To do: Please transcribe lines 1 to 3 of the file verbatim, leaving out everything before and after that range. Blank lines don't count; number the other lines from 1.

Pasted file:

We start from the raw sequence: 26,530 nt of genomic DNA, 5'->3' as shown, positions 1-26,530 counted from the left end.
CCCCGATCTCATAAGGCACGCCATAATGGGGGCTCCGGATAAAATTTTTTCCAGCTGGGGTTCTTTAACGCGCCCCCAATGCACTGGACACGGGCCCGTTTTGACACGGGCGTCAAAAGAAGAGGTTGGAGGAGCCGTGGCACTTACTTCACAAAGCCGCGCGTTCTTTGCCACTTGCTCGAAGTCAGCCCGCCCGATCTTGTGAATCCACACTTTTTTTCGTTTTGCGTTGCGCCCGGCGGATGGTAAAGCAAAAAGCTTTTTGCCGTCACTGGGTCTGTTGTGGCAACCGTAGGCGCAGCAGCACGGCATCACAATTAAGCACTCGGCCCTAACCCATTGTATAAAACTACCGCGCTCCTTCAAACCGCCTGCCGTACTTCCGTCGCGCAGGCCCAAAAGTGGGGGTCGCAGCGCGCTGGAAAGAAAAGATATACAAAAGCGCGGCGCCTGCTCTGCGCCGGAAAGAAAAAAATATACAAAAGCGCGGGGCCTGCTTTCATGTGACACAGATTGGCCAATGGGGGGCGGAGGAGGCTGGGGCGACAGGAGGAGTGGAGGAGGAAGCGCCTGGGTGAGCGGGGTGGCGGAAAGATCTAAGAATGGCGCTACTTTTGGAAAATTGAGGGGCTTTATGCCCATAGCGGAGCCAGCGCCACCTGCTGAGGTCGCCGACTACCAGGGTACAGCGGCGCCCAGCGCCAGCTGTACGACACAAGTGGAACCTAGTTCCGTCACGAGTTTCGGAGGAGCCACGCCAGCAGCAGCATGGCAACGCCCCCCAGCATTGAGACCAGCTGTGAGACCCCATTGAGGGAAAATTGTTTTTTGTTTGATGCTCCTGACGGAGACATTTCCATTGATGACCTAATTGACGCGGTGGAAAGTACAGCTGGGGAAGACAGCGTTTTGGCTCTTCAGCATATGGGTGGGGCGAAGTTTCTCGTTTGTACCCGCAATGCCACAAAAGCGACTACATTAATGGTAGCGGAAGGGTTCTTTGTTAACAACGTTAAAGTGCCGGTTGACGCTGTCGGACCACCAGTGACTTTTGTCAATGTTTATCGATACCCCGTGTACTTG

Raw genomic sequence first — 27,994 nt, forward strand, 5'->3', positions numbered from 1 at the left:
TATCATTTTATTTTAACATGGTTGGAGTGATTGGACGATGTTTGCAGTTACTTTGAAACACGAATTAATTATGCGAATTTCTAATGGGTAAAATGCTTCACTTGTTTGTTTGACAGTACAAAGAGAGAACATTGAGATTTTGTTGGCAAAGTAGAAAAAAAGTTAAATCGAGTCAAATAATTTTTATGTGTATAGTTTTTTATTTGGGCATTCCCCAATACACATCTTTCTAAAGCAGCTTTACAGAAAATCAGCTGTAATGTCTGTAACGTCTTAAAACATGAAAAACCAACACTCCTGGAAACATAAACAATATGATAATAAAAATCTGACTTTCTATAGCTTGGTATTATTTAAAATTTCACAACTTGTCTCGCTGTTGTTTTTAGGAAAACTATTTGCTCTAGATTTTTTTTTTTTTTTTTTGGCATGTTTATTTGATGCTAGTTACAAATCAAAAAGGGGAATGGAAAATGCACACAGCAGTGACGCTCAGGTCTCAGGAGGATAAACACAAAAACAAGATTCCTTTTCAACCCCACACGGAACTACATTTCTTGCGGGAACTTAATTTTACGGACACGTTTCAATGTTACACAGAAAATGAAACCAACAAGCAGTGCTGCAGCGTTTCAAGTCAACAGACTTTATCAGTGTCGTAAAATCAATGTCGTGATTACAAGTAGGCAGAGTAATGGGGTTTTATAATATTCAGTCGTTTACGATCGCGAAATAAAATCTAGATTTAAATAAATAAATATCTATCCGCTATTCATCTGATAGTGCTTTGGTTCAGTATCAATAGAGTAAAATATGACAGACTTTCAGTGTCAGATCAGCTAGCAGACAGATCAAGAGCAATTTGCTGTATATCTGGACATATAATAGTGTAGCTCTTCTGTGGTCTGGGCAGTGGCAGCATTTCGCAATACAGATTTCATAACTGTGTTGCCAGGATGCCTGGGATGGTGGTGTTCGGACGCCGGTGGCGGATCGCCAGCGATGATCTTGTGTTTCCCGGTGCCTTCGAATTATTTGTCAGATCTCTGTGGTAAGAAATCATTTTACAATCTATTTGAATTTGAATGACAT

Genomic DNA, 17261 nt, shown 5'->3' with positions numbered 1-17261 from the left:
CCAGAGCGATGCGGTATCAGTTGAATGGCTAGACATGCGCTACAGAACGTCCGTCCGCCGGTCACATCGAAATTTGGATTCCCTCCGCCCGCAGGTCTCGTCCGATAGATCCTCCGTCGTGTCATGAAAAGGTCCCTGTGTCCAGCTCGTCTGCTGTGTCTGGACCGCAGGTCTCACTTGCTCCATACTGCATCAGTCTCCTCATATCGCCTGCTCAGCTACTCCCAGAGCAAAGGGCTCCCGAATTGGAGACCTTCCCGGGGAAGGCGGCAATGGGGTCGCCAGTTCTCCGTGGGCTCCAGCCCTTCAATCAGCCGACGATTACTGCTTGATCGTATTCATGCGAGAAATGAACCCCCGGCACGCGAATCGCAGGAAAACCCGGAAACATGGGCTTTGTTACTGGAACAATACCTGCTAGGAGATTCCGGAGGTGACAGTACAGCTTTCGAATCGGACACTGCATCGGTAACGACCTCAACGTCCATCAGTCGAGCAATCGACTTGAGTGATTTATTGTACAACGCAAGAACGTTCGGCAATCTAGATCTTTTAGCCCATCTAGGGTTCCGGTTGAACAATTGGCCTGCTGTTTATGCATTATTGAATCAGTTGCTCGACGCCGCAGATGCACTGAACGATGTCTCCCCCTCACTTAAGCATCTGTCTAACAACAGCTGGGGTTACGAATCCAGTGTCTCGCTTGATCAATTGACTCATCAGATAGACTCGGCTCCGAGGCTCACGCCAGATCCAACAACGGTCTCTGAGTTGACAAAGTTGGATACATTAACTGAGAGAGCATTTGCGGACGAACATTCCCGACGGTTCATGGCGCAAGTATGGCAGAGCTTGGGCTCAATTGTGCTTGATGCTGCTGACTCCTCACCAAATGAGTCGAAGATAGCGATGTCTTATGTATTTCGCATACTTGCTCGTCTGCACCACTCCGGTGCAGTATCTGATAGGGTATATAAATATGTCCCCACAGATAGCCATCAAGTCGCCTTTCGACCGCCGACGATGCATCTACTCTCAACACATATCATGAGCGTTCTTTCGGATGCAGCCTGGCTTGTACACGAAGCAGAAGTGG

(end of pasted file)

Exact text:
We start from the raw sequence: 26,530 nt of genomic DNA, 5'->3' as shown, positions 1-26,530 counted from the left end.
CCCCGATCTCATAAGGCACGCCATAATGGGGGCTCCGGATAAAATTTTTTCCAGCTGGGGTTCTTTAACGCGCCCCCAATGCACTGGACACGGGCCCGTTTTGACACGGGCGTCAAAAGAAGAGGTTGGAGGAGCCGTGGCACTTACTTCACAAAGCCGCGCGTTCTTTGCCACTTGCTCGAAGTCAGCCCGCCCGATCTTGTGAATCCACACTTTTTTTCGTTTTGCGTTGCGCCCGGCGGATGGTAAAGCAAAAAGCTTTTTGCCGTCACTGGGTCTGTTGTGGCAACCGTAGGCGCAGCAGCACGGCATCACAATTAAGCACTCGGCCCTAACCCATTGTATAAAACTACCGCGCTCCTTCAAACCGCCTGCCGTACTTCCGTCGCGCAGGCCCAAAAGTGGGGGTCGCAGCGCGCTGGAAAGAAAAGATATACAAAAGCGCGGCGCCTGCTCTGCGCCGGAAAGAAAAAAATATACAAAAGCGCGGGGCCTGCTTTCATGTGACACAGATTGGCCAATGGGGGGCGGAGGAGGCTGGGGCGACAGGAGGAGTGGAGGAGGAAGCGCCTGGGTGAGCGGGGTGGCGGAAAGATCTAAGAATGGCGCTACTTTTGGAAAATTGAGGGGCTTTATGCCCATAGCGGAGCCAGCGCCACCTGCTGAGGTCGCCGACTACCAGGGTACAGCGGCGCCCAGCGCCAGCTGTACGACACAAGTGGAACCTAGTTCCGTCACGAGTTTCGGAGGAGCCACGCCAGCAGCAGCATGGCAACGCCCCCCAGCATTGAGACCAGCTGTGAGACCCCATTGAGGGAAAATTGTTTTTTGTTTGATGCTCCTGACGGAGACATTTCCATTGATGACCTAATTGACGCGGTGGAAAGTACAGCTGGGGAAGACAGCGTTTTGGCTCTTCAGCATATGGGTGGGGCGAAGTTTCTCGTTTGTACCCGCAATGCCACAAAAGCGACTACATTAATGGTAGCGGAAGGGTTCTTTGTTAACAACGTTAAAGTGCCGGTTGACGCTGTCGGACCACCAGTGACTTTTGTCAATGTTTATCGATACCCCGTGTACTTG

Raw genomic sequence first — 27,994 nt, forward strand, 5'->3', positions numbered from 1 at the left: